Thursday, February 28, 2008
Could it be possible that Buckley and the National Review initially expanded its number of subscribers by exploiting racist opposition to desegregation? A question that seems to have eluded the author of the Times obituary.
In 1955, Mr. Buckley started National Review as a voice for “the disciples of truth, who defend the organic moral order,” with a $100,000 gift from his father and $290,000 from outside donors. The first issue, which came out in November, claimed the publication “stands athwart history yelling Stop.”
It proved it by lining up squarely behind Southern segregationists, saying that Southern whites had the right to impose their ideas on blacks who were as yet culturally and politically inferior to them. After some conservatives objected, Mr. Buckley suggested instead that both uneducated whites and blacks should be denied the vote.
For completists, here is the direct quote from Buckley in 1957:
Of course, as you might have guessed, neither Buckley nor the Review developed any insight with the passage of time, as both vigorously defended the apartheid regime in South Africa during the 1980s as sufficient global pressure emerged to ensure its demise. Buckley was a classic example of the extent to which racism has been an enduring feature of the Anglo-American political and philosophical tradition, and he was skilled, as were others before him, in clothing that racism in the garb of respectable elite discourse.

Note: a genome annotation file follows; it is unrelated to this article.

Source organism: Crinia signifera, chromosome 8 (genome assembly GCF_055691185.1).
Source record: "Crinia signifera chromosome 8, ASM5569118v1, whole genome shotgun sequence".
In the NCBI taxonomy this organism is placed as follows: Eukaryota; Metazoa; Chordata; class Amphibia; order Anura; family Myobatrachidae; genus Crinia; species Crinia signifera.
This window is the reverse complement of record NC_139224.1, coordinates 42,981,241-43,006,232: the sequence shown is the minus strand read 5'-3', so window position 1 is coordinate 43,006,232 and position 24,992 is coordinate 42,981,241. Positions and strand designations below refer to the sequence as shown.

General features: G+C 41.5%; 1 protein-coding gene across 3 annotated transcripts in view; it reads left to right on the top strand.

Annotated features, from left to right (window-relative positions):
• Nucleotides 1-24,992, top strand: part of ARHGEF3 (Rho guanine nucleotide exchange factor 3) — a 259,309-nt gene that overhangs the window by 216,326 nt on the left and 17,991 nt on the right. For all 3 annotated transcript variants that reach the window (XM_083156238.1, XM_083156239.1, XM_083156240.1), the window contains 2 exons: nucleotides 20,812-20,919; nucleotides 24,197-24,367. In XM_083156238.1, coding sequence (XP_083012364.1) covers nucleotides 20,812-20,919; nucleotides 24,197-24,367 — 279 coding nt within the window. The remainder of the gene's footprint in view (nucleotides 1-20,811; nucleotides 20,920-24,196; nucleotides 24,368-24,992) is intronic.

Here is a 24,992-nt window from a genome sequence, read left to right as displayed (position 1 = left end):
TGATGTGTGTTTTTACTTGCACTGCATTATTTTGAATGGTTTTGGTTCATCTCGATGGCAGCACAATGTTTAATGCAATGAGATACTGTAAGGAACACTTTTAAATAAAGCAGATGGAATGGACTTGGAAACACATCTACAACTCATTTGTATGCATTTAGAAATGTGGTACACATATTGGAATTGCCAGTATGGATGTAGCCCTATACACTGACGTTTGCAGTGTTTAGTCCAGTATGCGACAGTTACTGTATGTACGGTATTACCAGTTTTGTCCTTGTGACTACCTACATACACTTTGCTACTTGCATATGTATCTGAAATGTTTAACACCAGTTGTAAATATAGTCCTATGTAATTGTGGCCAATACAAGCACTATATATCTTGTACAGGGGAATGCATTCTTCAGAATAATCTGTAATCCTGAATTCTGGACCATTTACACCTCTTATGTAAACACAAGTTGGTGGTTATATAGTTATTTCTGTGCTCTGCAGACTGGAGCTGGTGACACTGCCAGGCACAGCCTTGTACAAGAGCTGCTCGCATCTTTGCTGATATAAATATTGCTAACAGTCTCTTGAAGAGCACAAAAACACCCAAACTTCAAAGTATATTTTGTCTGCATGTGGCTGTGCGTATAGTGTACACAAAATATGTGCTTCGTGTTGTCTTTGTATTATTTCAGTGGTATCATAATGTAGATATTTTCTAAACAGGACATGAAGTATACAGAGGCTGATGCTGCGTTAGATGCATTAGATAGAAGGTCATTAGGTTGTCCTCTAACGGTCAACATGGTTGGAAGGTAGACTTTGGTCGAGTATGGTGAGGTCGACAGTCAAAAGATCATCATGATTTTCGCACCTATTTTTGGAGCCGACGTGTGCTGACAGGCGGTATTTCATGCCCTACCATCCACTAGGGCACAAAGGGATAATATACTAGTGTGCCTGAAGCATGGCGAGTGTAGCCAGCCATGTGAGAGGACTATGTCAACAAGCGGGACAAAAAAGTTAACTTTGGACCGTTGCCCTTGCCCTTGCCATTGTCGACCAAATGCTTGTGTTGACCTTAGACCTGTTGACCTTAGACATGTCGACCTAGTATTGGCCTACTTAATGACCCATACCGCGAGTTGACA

The central question that emerges…is whether the White community in the South is entitled to take such measures as are necessary to prevail, politically and culturally, in areas where it does not predominate numerically? The sobering answer is Yes—the White community is so entitled because, for the time being, it is the advanced race.
As another blogger said bluntly: Racism and power-worship—and, from first to last, uncompromising defense of the idea that society should be structured into orders and classes. Can't say it much more concisely than that.